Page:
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Both the 2010 La-La Land album and the 2011 Elfman/Burton set contain interesting additional material not contained on the original album, but those extra tracks are not identical. The 2011 set contains Batman only on one CD, which means that it could not provide all the extensive bonus cues of the La-La Land product. It does, like many of the scores in that set, exhibit a collection of worktape demos that show the music's evolution in primitive form. But if you seek the most comprehensive presentation of the film version of the score, the La-La Land album is clearly superior. On that product, you'll best be able to appreciate nuggets like the outstandingly restrained performances of the title theme in "Bat Zone" and "Showdown I." The bonus tracks at the end of the second CD of that album include two alternate versions of the overture, but with only subtle changes. Ironically, the "Joker's Commercial" is the most entertaining track (and far better in sound quality). The final track on the 2010 album has a hidden recording at the end with the studio crew seemingly drunkenly performing "Beautiful Dreamer" complete with catcalls, testimony to the toll that long days of recording must take on peoples' sanity. That album does have a curious editing defect that fades out about five seconds in "Joker Flies to Gotham/Batwing I," and that problem is solved by the bonus track on the 2011 set. Both products feature the extended version of "Attack of the Batwing" that was missing from the 1989 CD. It is clear that those who assembled the 2011 set recognized that a presentation of Batman as thorough as that on the 2010 2-CD set was not possible, so there is really no intent to try to match it. The mastering and mixing of the two products is slightly different, however, and the only way to maximize your material from the score is, unfortunately, to have both. When compared to the legacy of the original album, the La-La Land product still didn't live up to the hype that it initially generated because of the blatant sound quality issues involving the film versions of the recording, and the 2011 set suffers from the same concerns (as well as the detraction of failing to provide a chronological presentation). As for the entirety of the score, while die-hard Elfman fans continue to argue that the more varied and brooding sounds of Batman Returns are superior, the majority the mainstream agrees that the original Batman is a classic of such accomplishment that none of the sequel scores (by any composer) can compete. Dancing with the devil in the pale moonlight would never sound so good again. *****   Amazon.com Price Hunt: CD or Download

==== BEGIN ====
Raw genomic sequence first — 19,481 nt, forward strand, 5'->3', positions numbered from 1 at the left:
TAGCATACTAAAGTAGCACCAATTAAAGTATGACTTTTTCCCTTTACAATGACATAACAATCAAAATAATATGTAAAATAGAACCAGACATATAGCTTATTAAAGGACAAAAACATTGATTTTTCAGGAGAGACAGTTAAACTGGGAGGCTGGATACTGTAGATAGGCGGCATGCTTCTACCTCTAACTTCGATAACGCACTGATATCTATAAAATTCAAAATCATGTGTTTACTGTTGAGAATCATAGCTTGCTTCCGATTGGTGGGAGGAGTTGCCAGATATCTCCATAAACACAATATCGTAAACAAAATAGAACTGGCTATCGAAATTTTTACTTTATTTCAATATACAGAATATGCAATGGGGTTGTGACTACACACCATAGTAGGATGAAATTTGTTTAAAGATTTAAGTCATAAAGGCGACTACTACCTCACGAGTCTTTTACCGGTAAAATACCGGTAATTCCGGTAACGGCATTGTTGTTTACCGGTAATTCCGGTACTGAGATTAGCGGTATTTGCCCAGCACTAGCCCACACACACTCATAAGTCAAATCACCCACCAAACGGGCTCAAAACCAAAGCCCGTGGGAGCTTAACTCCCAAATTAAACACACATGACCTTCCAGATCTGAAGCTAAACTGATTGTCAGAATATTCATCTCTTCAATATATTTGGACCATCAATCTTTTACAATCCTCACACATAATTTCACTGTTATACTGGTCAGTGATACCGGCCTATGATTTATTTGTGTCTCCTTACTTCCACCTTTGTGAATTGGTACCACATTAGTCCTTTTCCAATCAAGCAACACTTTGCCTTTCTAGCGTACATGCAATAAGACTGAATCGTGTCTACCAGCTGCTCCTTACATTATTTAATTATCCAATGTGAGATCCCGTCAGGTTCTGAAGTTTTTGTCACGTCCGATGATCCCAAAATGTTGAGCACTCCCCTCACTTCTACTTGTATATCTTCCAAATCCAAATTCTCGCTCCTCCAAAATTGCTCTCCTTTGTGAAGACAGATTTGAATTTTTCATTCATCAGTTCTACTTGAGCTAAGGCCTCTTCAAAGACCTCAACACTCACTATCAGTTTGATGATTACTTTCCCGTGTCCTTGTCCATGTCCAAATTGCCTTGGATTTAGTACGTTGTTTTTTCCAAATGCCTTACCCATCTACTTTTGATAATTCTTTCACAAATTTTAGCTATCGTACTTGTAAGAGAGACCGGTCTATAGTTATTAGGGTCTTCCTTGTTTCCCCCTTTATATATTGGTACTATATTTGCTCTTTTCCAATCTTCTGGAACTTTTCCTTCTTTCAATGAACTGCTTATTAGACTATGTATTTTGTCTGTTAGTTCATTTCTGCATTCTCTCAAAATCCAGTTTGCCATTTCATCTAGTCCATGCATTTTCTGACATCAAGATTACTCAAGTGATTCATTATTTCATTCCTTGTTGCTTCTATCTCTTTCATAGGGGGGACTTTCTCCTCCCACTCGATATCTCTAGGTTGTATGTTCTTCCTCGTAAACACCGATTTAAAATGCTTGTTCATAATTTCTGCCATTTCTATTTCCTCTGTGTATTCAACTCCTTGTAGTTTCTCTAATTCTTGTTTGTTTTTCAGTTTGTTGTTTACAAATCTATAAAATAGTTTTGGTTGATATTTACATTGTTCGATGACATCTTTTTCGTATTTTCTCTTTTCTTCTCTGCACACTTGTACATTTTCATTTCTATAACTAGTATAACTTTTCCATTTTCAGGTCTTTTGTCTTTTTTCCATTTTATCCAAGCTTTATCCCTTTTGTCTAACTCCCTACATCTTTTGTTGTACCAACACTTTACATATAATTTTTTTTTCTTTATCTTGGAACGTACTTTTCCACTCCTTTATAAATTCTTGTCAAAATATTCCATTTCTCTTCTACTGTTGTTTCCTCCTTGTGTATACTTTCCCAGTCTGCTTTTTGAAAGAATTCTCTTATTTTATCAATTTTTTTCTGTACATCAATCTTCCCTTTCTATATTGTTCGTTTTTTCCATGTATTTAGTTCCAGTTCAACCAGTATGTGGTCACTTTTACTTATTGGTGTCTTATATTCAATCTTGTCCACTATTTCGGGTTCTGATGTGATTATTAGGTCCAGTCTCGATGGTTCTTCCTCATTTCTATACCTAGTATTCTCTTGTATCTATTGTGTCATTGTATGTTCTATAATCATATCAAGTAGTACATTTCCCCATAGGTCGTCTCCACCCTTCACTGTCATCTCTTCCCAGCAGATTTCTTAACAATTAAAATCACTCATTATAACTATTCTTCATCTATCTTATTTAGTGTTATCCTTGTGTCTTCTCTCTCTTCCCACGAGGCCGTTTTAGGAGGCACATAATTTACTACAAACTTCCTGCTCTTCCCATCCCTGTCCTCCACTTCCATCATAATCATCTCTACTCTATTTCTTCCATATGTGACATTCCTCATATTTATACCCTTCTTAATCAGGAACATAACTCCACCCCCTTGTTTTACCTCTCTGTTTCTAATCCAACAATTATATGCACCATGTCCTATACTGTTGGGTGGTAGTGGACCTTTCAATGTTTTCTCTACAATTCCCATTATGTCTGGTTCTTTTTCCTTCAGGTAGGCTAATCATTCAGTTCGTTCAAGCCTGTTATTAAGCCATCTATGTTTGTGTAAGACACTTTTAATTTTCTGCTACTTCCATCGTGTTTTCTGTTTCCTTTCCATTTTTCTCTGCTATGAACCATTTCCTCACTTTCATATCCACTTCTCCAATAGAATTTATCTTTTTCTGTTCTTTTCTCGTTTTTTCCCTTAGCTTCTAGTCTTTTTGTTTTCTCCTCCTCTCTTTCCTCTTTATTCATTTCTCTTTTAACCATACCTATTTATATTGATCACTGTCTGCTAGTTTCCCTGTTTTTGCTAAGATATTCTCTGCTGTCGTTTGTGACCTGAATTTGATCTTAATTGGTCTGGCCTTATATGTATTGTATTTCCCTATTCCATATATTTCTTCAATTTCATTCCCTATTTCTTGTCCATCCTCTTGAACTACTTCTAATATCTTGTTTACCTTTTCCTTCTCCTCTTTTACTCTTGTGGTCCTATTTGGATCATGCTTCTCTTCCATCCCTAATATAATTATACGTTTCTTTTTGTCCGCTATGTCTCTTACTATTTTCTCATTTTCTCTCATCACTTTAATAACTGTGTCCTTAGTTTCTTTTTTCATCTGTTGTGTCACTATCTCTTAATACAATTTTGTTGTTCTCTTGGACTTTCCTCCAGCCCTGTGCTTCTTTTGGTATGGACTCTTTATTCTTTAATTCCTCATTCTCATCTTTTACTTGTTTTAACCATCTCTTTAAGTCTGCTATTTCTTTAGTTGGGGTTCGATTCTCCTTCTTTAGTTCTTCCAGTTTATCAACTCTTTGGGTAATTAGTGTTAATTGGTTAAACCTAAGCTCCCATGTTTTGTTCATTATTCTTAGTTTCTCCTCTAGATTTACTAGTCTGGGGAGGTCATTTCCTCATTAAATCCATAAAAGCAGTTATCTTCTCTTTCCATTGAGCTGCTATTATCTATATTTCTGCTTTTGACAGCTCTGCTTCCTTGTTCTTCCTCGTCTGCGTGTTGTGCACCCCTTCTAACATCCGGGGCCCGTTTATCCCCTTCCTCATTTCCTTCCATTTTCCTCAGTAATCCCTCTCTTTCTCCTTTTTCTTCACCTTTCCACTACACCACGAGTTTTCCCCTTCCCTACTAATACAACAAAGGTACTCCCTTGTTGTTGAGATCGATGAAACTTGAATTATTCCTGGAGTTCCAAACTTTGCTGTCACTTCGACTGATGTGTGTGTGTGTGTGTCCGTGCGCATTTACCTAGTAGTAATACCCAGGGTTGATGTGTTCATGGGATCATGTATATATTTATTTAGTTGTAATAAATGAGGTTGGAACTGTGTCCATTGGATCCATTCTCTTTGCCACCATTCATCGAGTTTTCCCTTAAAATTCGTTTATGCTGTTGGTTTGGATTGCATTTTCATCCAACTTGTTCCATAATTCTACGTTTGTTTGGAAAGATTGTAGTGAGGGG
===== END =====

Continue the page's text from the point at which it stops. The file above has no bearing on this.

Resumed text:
Bias Check:For Danny Elfman reviews at Filmtracks, the average editorial rating is 3.18 (in 62 reviews)
and the average viewer rating is 3.23 (in 116,675 votes). The maximum rating is 5 stars.





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 Track Listings (1989 Warner Album): Total Time: 54:55


• 1. The Batman Theme (2:38)
• 2. Roof Fight (1:20)
• 3. First Confrontation (4:43)
• 4. Kitchen, Surgery, Face-Off* (3:07)
• 5. Flowers (1:51)
• 6. Clown Attack (1:45)
• 7. Batman to the Rescue (3:56)
• 8. Roasted Dude (1:01)
• 9. Photos/Beautiful Dreamer** (2:27)
• 10. Descent Into Mystery (1:31)
• 11. The Bat Cave (2:35)
• 12. The Joker's Poem (0:56)
• 13. Childhood Remembered (2:43)
• 14. Love Theme* (1:30)
• 15. Charge of the Batmobile (1:41)
• 16. Attack of the Batwing (4:44)
• 17. Up the Cathedral (5:04)
• 18. Waltz to the Death (3:55)
• 19. The Final Confrontation (3:47)
• 20. Finale*/** (1:45)
• 21. Batman Theme Reprise (1:28)

* contains excerpts of "Scandalous" by Prince and John L. Nelson
** contains excerpts of "Beautiful Dreamer" by Stephen Foster




 Track Listings (2010 La-La Land Album): Total Time: 145:50


CD 1: All Previously Unreleased Original Score (Film Version) (75:40)